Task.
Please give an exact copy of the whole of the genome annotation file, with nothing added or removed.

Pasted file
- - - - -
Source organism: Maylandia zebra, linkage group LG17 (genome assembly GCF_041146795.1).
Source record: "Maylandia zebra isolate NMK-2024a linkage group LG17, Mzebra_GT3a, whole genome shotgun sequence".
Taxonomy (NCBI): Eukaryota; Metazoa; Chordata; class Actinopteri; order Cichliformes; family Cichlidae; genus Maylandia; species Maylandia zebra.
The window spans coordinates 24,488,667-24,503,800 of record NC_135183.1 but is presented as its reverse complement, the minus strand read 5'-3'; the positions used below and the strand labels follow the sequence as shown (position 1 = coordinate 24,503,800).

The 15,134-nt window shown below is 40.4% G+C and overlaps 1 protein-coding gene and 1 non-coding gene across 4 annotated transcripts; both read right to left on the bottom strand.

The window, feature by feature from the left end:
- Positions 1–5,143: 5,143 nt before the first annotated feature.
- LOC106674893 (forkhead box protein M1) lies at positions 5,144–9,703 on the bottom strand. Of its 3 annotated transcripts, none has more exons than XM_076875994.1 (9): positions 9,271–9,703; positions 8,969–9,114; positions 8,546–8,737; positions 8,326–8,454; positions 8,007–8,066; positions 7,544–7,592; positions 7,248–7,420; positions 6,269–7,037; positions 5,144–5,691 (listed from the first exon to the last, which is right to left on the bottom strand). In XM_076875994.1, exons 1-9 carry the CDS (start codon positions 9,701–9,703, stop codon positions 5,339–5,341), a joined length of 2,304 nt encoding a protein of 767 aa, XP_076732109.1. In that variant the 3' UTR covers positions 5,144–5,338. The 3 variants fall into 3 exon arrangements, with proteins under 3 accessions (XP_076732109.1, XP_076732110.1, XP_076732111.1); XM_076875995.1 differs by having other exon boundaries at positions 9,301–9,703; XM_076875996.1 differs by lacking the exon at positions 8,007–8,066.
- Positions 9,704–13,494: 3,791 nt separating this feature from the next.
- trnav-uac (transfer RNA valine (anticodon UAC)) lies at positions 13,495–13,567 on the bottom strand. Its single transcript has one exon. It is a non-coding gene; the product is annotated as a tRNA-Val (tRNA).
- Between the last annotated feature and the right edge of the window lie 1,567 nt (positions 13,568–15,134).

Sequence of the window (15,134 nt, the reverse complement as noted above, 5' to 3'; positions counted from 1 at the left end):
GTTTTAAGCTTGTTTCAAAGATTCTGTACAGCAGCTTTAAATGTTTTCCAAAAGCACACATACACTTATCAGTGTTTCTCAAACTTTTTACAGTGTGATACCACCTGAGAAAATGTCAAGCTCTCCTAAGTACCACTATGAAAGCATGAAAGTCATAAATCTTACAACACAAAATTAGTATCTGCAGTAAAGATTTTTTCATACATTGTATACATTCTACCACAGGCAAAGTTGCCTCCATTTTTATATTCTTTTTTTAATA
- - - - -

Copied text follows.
Source organism: Maylandia zebra, linkage group LG17 (genome assembly GCF_041146795.1).
Source record: "Maylandia zebra isolate NMK-2024a linkage group LG17, Mzebra_GT3a, whole genome shotgun sequence".
Taxonomy (NCBI): Eukaryota; Metazoa; Chordata; class Actinopteri; order Cichliformes; family Cichlidae; genus Maylandia; species Maylandia zebra.
The window spans coordinates 24,488,667-24,503,800 of record NC_135183.1 but is presented as its reverse complement, the minus strand read 5'-3'; the positions used below and the strand labels follow the sequence as shown (position 1 = coordinate 24,503,800).

The 15,134-nt window shown below is 40.4% G+C and overlaps 1 protein-coding gene and 1 non-coding gene across 4 annotated transcripts; both read right to left on the bottom strand.

The window, feature by feature from the left end:
- Positions 1–5,143: 5,143 nt before the first annotated feature.
- LOC106674893 (forkhead box protein M1) lies at positions 5,144–9,703 on the bottom strand. Of its 3 annotated transcripts, none has more exons than XM_076875994.1 (9): positions 9,271–9,703; positions 8,969–9,114; positions 8,546–8,737; positions 8,326–8,454; positions 8,007–8,066; positions 7,544–7,592; positions 7,248–7,420; positions 6,269–7,037; positions 5,144–5,691 (listed from the first exon to the last, which is right to left on the bottom strand). In XM_076875994.1, exons 1-9 carry the CDS (start codon positions 9,701–9,703, stop codon positions 5,339–5,341), a joined length of 2,304 nt encoding a protein of 767 aa, XP_076732109.1. In that variant the 3' UTR covers positions 5,144–5,338. The 3 variants fall into 3 exon arrangements, with proteins under 3 accessions (XP_076732109.1, XP_076732110.1, XP_076732111.1); XM_076875995.1 differs by having other exon boundaries at positions 9,301–9,703; XM_076875996.1 differs by lacking the exon at positions 8,007–8,066.
- Positions 9,704–13,494: 3,791 nt separating this feature from the next.
- trnav-uac (transfer RNA valine (anticodon UAC)) lies at positions 13,495–13,567 on the bottom strand. Its single transcript has one exon. It is a non-coding gene; the product is annotated as a tRNA-Val (tRNA).
- Between the last annotated feature and the right edge of the window lie 1,567 nt (positions 13,568–15,134).

Sequence of the window (15,134 nt, the reverse complement as noted above, 5' to 3'; positions counted from 1 at the left end):
GTTTTAAGCTTGTTTCAAAGATTCTGTACAGCAGCTTTAAATGTTTTCCAAAAGCACACATACACTTATCAGTGTTTCTCAAACTTTTTACAGTGTGATACCACCTGAGAAAATGTCAAGCTCTCCTAAGTACCACTATGAAAGCATGAAAGTCATAAATCTTACAACACAAAATTAGTATCTGCAGTAAAGATTTTTTCATACATTGTATACATTCTACCACAGGCAAAGTTGCCTCCATTTTTATATTCTTTTTTTAATA